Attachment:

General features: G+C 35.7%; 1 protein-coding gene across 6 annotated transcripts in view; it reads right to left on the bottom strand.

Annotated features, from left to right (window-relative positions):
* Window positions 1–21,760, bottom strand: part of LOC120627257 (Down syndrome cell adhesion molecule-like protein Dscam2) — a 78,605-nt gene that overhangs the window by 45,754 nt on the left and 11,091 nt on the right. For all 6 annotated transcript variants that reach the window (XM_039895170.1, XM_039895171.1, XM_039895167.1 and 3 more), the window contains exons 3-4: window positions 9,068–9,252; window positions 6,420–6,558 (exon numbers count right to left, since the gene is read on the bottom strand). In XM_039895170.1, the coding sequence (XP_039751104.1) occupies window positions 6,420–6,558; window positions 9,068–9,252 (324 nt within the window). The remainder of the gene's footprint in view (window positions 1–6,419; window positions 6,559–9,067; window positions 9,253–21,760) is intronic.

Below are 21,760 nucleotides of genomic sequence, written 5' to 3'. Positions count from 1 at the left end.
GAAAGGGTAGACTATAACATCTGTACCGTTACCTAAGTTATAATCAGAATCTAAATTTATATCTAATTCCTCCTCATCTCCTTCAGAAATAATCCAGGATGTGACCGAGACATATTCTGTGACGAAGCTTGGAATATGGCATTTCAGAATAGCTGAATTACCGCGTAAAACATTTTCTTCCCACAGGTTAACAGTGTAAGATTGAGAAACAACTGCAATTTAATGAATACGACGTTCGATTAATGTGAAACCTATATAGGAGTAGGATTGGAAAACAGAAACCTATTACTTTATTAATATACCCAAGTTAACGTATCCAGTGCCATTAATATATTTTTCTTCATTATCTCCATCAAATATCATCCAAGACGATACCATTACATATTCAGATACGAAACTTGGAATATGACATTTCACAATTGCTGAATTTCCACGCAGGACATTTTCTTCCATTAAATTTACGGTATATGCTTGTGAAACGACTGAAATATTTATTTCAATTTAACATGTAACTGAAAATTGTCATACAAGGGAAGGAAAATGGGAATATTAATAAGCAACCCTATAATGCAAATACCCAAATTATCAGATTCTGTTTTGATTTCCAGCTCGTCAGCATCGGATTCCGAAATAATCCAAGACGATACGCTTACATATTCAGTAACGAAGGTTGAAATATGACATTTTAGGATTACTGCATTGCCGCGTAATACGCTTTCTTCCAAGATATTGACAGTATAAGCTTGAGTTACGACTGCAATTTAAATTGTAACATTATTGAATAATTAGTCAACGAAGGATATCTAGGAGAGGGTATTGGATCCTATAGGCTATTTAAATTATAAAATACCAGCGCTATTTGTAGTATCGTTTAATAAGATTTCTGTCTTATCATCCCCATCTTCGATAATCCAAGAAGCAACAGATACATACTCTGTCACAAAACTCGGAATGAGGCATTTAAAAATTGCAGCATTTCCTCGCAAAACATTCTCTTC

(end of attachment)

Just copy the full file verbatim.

General features: G+C 35.7%; 1 protein-coding gene across 6 annotated transcripts in view; it reads right to left on the bottom strand.

Annotated features, from left to right (window-relative positions):
* Window positions 1–21,760, bottom strand: part of LOC120627257 (Down syndrome cell adhesion molecule-like protein Dscam2) — a 78,605-nt gene that overhangs the window by 45,754 nt on the left and 11,091 nt on the right. For all 6 annotated transcript variants that reach the window (XM_039895170.1, XM_039895171.1, XM_039895167.1 and 3 more), the window contains exons 3-4: window positions 9,068–9,252; window positions 6,420–6,558 (exon numbers count right to left, since the gene is read on the bottom strand). In XM_039895170.1, the coding sequence (XP_039751104.1) occupies window positions 6,420–6,558; window positions 9,068–9,252 (324 nt within the window). The remainder of the gene's footprint in view (window positions 1–6,419; window positions 6,559–9,067; window positions 9,253–21,760) is intronic.

Below are 21,760 nucleotides of genomic sequence, written 5' to 3'. Positions count from 1 at the left end.
GAAAGGGTAGACTATAACATCTGTACCGTTACCTAAGTTATAATCAGAATCTAAATTTATATCTAATTCCTCCTCATCTCCTTCAGAAATAATCCAGGATGTGACCGAGACATATTCTGTGACGAAGCTTGGAATATGGCATTTCAGAATAGCTGAATTACCGCGTAAAACATTTTCTTCCCACAGGTTAACAGTGTAAGATTGAGAAACAACTGCAATTTAATGAATACGACGTTCGATTAATGTGAAACCTATATAGGAGTAGGATTGGAAAACAGAAACCTATTACTTTATTAATATACCCAAGTTAACGTATCCAGTGCCATTAATATATTTTTCTTCATTATCTCCATCAAATATCATCCAAGACGATACCATTACATATTCAGATACGAAACTTGGAATATGACATTTCACAATTGCTGAATTTCCACGCAGGACATTTTCTTCCATTAAATTTACGGTATATGCTTGTGAAACGACTGAAATATTTATTTCAATTTAACATGTAACTGAAAATTGTCATACAAGGGAAGGAAAATGGGAATATTAATAAGCAACCCTATAATGCAAATACCCAAATTATCAGATTCTGTTTTGATTTCCAGCTCGTCAGCATCGGATTCCGAAATAATCCAAGACGATACGCTTACATATTCAGTAACGAAGGTTGAAATATGACATTTTAGGATTACTGCATTGCCGCGTAATACGCTTTCTTCCAAGATATTGACAGTATAAGCTTGAGTTACGACTGCAATTTAAATTGTAACATTATTGAATAATTAGTCAACGAAGGATATCTAGGAGAGGGTATTGGATCCTATAGGCTATTTAAATTATAAAATACCAGCGCTATTTGTAGTATCGTTTAATAAGATTTCTGTCTTATCATCCCCATCTTCGATAATCCAAGAAGCAACAGATACATACTCTGTCACAAAACTCGGAATGAGGCATTTAAAAATTGCAGCATTTCCTCGCAAAACATTCTCTTC